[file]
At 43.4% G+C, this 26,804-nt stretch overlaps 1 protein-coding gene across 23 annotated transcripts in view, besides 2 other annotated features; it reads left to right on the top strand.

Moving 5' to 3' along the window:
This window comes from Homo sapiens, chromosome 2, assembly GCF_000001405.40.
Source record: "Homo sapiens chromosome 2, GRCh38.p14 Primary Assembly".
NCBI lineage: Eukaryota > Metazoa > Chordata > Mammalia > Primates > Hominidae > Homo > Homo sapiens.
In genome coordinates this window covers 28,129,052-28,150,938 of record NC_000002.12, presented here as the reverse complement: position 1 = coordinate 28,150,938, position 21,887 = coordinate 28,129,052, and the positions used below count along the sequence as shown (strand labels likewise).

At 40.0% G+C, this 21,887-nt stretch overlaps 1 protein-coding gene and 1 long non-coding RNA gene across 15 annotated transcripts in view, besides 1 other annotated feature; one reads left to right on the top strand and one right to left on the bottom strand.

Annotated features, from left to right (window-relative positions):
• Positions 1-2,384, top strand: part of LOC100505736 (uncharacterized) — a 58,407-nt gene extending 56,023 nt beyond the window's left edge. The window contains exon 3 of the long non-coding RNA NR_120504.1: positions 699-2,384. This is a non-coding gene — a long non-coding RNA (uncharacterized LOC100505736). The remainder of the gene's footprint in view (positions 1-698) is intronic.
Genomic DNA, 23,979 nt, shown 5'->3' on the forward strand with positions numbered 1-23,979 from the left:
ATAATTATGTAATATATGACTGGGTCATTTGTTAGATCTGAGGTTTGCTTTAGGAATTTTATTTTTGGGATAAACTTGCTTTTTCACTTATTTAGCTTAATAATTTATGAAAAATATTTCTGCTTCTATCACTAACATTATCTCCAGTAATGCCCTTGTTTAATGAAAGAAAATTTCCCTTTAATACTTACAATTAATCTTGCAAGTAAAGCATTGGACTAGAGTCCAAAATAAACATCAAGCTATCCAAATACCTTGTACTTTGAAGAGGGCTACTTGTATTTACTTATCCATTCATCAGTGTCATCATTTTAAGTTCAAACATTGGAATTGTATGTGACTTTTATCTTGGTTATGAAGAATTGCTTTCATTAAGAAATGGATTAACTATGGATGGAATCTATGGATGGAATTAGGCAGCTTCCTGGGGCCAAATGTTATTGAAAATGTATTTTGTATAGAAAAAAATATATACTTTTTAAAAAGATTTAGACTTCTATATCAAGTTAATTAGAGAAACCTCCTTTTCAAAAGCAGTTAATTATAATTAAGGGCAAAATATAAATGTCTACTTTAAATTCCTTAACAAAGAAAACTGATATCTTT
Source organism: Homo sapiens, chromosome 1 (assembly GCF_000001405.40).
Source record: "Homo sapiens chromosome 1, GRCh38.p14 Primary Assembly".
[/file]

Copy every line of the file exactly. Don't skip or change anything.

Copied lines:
At 43.4% G+C, this 26,804-nt stretch overlaps 1 protein-coding gene across 23 annotated transcripts in view, besides 2 other annotated features; it reads left to right on the top strand.

Moving 5' to 3' along the window:
This window comes from Homo sapiens, chromosome 2, assembly GCF_000001405.40.
Source record: "Homo sapiens chromosome 2, GRCh38.p14 Primary Assembly".
NCBI lineage: Eukaryota > Metazoa > Chordata > Mammalia > Primates > Hominidae > Homo > Homo sapiens.
In genome coordinates this window covers 28,129,052-28,150,938 of record NC_000002.12, presented here as the reverse complement: position 1 = coordinate 28,150,938, position 21,887 = coordinate 28,129,052, and the positions used below count along the sequence as shown (strand labels likewise).

At 40.0% G+C, this 21,887-nt stretch overlaps 1 protein-coding gene and 1 long non-coding RNA gene across 15 annotated transcripts in view, besides 1 other annotated feature; one reads left to right on the top strand and one right to left on the bottom strand.

Annotated features, from left to right (window-relative positions):
• Positions 1-2,384, top strand: part of LOC100505736 (uncharacterized) — a 58,407-nt gene extending 56,023 nt beyond the window's left edge. The window contains exon 3 of the long non-coding RNA NR_120504.1: positions 699-2,384. This is a non-coding gene — a long non-coding RNA (uncharacterized LOC100505736). The remainder of the gene's footprint in view (positions 1-698) is intronic.
Genomic DNA, 23,979 nt, shown 5'->3' on the forward strand with positions numbered 1-23,979 from the left:
ATAATTATGTAATATATGACTGGGTCATTTGTTAGATCTGAGGTTTGCTTTAGGAATTTTATTTTTGGGATAAACTTGCTTTTTCACTTATTTAGCTTAATAATTTATGAAAAATATTTCTGCTTCTATCACTAACATTATCTCCAGTAATGCCCTTGTTTAATGAAAGAAAATTTCCCTTTAATACTTACAATTAATCTTGCAAGTAAAGCATTGGACTAGAGTCCAAAATAAACATCAAGCTATCCAAATACCTTGTACTTTGAAGAGGGCTACTTGTATTTACTTATCCATTCATCAGTGTCATCATTTTAAGTTCAAACATTGGAATTGTATGTGACTTTTATCTTGGTTATGAAGAATTGCTTTCATTAAGAAATGGATTAACTATGGATGGAATCTATGGATGGAATTAGGCAGCTTCCTGGGGCCAAATGTTATTGAAAATGTATTTTGTATAGAAAAAAATATATACTTTTTAAAAAGATTTAGACTTCTATATCAAGTTAATTAGAGAAACCTCCTTTTCAAAAGCAGTTAATTATAATTAAGGGCAAAATATAAATGTCTACTTTAAATTCCTTAACAAAGAAAACTGATATCTTT
Source organism: Homo sapiens, chromosome 1 (assembly GCF_000001405.40).
Source record: "Homo sapiens chromosome 1, GRCh38.p14 Primary Assembly".